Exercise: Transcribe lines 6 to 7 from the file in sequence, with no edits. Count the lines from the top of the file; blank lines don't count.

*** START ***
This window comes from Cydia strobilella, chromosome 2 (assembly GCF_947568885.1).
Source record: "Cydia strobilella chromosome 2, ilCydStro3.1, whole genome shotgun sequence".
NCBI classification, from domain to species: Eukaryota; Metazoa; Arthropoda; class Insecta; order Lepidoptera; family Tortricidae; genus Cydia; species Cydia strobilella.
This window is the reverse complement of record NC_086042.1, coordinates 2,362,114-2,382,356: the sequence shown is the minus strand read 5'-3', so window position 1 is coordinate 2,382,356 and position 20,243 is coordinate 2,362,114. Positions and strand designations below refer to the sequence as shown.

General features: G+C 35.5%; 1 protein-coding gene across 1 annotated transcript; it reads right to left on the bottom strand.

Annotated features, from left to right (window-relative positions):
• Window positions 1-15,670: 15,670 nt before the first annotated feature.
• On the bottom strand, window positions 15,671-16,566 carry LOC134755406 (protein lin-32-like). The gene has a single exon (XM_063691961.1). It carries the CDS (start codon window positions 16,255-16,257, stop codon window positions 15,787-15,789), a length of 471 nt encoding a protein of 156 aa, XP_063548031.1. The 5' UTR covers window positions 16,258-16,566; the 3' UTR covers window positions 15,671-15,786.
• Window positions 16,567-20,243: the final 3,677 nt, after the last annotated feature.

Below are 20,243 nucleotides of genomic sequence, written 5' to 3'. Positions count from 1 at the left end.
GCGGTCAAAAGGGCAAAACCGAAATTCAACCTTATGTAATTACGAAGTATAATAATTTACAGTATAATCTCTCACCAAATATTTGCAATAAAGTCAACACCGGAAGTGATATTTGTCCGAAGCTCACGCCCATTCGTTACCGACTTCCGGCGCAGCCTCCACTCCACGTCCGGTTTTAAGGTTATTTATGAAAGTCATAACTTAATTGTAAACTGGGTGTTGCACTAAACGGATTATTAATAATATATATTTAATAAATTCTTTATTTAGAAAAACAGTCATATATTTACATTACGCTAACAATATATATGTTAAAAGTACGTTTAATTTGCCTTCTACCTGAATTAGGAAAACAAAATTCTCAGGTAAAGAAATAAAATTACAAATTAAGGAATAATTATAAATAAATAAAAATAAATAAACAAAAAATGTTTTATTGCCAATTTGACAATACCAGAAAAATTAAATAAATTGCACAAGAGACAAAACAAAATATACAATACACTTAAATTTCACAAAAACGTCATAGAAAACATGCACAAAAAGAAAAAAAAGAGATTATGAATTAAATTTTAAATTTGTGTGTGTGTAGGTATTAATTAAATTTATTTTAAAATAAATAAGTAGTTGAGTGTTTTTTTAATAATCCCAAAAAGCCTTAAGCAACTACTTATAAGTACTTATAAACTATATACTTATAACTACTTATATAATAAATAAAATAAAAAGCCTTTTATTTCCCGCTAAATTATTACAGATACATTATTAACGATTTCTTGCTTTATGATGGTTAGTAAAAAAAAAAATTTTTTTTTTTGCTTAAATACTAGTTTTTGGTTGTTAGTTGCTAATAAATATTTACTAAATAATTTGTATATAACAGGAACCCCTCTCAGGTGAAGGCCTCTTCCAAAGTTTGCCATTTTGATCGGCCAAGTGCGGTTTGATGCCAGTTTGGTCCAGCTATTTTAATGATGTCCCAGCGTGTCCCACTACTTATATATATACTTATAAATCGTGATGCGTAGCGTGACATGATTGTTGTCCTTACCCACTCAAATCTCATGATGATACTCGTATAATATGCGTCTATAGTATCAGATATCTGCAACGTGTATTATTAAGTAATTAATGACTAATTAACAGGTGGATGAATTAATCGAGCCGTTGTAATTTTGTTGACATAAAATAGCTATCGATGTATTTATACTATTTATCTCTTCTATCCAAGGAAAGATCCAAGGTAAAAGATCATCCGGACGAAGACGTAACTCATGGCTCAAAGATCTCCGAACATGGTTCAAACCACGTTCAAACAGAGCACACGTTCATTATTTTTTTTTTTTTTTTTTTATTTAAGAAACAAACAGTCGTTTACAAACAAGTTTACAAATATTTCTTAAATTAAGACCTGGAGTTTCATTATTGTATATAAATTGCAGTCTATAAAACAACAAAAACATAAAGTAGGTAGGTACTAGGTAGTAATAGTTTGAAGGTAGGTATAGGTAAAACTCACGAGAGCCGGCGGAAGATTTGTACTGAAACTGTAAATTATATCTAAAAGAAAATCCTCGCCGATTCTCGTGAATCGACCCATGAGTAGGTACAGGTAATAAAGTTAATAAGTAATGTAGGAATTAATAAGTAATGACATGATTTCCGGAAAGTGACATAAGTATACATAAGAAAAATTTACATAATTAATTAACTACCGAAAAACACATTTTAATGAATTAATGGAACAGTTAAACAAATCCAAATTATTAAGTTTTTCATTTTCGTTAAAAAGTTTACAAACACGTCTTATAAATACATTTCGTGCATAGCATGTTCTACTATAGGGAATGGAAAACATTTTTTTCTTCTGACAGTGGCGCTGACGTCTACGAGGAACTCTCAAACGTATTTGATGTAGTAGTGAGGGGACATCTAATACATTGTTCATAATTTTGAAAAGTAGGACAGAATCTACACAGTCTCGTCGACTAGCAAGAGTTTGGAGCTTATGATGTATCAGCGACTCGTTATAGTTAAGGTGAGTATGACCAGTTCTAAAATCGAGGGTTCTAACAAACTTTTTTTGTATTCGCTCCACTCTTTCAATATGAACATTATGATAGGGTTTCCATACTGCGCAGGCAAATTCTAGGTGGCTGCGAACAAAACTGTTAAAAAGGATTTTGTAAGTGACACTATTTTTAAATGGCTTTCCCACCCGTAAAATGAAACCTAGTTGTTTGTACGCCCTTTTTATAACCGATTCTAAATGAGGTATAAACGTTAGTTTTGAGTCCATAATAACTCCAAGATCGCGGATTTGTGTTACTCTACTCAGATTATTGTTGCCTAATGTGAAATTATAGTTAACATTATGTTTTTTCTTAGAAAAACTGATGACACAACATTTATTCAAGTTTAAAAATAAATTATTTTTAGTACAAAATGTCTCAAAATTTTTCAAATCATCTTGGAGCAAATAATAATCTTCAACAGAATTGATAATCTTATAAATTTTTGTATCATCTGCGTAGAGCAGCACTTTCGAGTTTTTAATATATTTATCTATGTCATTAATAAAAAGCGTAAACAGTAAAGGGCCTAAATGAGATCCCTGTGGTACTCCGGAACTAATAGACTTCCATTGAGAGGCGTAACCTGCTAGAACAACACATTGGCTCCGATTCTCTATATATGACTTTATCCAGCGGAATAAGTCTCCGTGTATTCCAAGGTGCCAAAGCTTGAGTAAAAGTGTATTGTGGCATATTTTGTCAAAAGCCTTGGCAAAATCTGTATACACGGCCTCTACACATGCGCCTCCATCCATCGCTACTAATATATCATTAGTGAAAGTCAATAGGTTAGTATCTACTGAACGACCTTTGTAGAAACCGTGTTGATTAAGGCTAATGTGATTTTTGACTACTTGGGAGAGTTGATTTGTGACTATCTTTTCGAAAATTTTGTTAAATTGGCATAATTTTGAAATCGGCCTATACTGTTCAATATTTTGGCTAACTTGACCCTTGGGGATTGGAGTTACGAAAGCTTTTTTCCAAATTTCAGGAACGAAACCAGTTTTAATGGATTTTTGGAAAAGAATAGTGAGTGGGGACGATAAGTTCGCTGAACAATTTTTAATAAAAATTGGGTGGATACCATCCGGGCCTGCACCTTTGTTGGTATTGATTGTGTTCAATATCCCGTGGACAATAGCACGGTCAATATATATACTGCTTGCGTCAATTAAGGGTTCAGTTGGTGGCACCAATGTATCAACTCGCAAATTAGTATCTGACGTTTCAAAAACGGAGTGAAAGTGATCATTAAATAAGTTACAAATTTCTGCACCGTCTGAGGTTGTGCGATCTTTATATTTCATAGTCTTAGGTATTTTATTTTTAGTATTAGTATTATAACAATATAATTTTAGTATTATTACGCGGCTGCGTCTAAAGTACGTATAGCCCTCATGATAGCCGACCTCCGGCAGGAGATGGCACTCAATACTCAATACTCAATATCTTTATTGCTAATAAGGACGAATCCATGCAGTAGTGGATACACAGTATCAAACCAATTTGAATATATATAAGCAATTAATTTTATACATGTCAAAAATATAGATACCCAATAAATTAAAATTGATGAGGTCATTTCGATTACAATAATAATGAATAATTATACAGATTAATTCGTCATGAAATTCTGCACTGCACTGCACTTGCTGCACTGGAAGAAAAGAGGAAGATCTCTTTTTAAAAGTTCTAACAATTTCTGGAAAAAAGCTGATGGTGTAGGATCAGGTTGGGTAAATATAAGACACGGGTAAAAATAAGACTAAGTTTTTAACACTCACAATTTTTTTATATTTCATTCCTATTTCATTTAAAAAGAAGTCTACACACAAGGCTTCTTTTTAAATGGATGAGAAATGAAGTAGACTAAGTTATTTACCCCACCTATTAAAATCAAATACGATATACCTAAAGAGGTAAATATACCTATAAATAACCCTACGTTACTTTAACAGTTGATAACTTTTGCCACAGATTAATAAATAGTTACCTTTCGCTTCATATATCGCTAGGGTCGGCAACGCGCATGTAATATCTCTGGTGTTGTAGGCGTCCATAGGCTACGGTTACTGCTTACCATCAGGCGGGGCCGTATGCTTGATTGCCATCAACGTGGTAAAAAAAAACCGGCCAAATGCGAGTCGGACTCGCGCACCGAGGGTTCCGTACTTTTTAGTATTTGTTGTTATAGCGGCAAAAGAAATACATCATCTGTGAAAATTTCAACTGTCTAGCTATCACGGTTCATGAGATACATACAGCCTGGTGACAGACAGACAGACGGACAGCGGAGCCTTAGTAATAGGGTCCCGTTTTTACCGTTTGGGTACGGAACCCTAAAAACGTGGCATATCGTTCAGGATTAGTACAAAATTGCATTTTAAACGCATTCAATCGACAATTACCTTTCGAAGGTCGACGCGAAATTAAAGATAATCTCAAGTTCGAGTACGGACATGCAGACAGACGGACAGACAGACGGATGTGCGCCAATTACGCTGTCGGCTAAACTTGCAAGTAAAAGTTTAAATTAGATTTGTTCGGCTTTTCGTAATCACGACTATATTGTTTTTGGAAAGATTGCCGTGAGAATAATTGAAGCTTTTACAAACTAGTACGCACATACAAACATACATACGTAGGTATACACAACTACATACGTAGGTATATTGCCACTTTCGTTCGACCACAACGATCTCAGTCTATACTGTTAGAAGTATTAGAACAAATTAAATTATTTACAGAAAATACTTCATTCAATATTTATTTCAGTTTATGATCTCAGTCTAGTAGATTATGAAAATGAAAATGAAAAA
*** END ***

Annotated features, from left to right (window-relative positions):
• Window positions 1-15,670: 15,670 nt before the first annotated feature.